For his more nuanced and entertaining set of takeaways from the headings, check out our frequent contributor Mike Godwin’s assessment.

Elsewhere, while the Trump family didn’t have a good week on Twitter, the president’s ambassador in Mexico City, Christopher Landau, has become an improbable Twitter star. Read Mia Armstrong’s engaging dispatch on how the ambassador has set about befriending an entire country, one tweet at a time, despite representing an administration not known for its fondness for our neighbor to the south, or its people.

Our Future Tense Fiction story for the month of July was “Legal Salvage,” by Holli Mintzer, a tale of how A.I. may transform secondhand sales. In the response essay, A.I. expert Kate Compton looks at whether artificial intelligence can have authentic taste. And for secondhand yarns that shouldn’t be recirculated, Chloe Hadavas has checked out Confederate Facebook, and what it means for efforts to police hate speech on social media.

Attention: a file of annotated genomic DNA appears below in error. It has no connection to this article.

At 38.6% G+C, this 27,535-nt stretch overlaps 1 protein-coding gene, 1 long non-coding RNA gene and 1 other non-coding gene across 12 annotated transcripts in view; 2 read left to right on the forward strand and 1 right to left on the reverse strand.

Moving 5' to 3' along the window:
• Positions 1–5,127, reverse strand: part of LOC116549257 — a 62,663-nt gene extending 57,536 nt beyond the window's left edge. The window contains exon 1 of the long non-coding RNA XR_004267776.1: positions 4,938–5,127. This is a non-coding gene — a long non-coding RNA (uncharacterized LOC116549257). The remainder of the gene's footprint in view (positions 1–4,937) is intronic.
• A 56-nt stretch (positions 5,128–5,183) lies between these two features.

You should also check out these other recent Future Tense stories:

Upcoming Events

Our team is currently planning our fall programming, so watch this space, and please feel free to reach out to suggest any themes or speakers on how technology impacts our lives.  We often start with a question (e.g., How good will Wi-Fi be on Mars?) when thinking about future events, and we welcome your submissions. You can email me at andres.m@asu.edu or our fearless editor Torie Bosch, torie.bosch@slate.com.

Wish We’d Published This